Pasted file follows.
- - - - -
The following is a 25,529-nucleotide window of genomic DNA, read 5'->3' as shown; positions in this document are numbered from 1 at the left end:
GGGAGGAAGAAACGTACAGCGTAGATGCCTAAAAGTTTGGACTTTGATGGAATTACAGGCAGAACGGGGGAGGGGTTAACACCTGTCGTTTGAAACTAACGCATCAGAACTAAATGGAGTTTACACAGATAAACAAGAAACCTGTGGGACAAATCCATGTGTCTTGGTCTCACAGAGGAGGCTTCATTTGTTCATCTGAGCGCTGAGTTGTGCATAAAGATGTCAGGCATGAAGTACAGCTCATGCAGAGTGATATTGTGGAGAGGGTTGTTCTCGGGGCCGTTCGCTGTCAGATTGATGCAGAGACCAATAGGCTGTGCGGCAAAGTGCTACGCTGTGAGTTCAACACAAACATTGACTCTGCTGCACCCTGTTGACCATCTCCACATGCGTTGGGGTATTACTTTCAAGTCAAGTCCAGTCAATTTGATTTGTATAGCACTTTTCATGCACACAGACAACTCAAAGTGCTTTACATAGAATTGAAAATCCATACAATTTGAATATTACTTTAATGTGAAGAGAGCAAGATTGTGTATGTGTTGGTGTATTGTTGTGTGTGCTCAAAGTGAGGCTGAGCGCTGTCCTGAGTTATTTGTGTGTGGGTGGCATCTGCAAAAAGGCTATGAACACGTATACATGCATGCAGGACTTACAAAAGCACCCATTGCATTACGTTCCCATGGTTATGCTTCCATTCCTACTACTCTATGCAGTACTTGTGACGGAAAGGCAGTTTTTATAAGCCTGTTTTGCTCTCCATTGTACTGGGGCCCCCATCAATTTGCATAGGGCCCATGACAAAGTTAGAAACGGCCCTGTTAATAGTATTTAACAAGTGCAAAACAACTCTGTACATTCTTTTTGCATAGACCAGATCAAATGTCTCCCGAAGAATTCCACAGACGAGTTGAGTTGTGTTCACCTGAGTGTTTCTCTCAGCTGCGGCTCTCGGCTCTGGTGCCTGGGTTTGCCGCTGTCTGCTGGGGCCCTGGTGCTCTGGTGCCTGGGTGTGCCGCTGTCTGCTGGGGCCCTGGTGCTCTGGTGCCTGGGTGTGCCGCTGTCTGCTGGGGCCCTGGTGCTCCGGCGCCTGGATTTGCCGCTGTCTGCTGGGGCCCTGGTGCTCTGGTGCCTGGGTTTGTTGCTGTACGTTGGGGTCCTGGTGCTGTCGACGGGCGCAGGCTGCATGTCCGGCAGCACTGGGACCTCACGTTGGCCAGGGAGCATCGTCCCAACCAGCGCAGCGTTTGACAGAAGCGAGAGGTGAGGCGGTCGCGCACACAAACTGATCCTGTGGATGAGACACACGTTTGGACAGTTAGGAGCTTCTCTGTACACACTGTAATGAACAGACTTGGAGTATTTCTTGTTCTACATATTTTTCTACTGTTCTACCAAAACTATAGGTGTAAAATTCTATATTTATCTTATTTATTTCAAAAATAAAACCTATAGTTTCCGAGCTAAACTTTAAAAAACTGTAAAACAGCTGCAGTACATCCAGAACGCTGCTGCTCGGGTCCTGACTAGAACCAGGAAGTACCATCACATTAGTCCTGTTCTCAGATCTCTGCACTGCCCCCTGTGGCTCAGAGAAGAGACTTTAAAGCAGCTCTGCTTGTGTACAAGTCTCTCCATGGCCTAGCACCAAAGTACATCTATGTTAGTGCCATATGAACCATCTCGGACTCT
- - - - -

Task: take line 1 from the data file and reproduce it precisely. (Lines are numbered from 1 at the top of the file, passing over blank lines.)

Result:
The following is a 25,529-nucleotide window of genomic DNA, read 5'->3' as shown; positions in this document are numbered from 1 at the left end: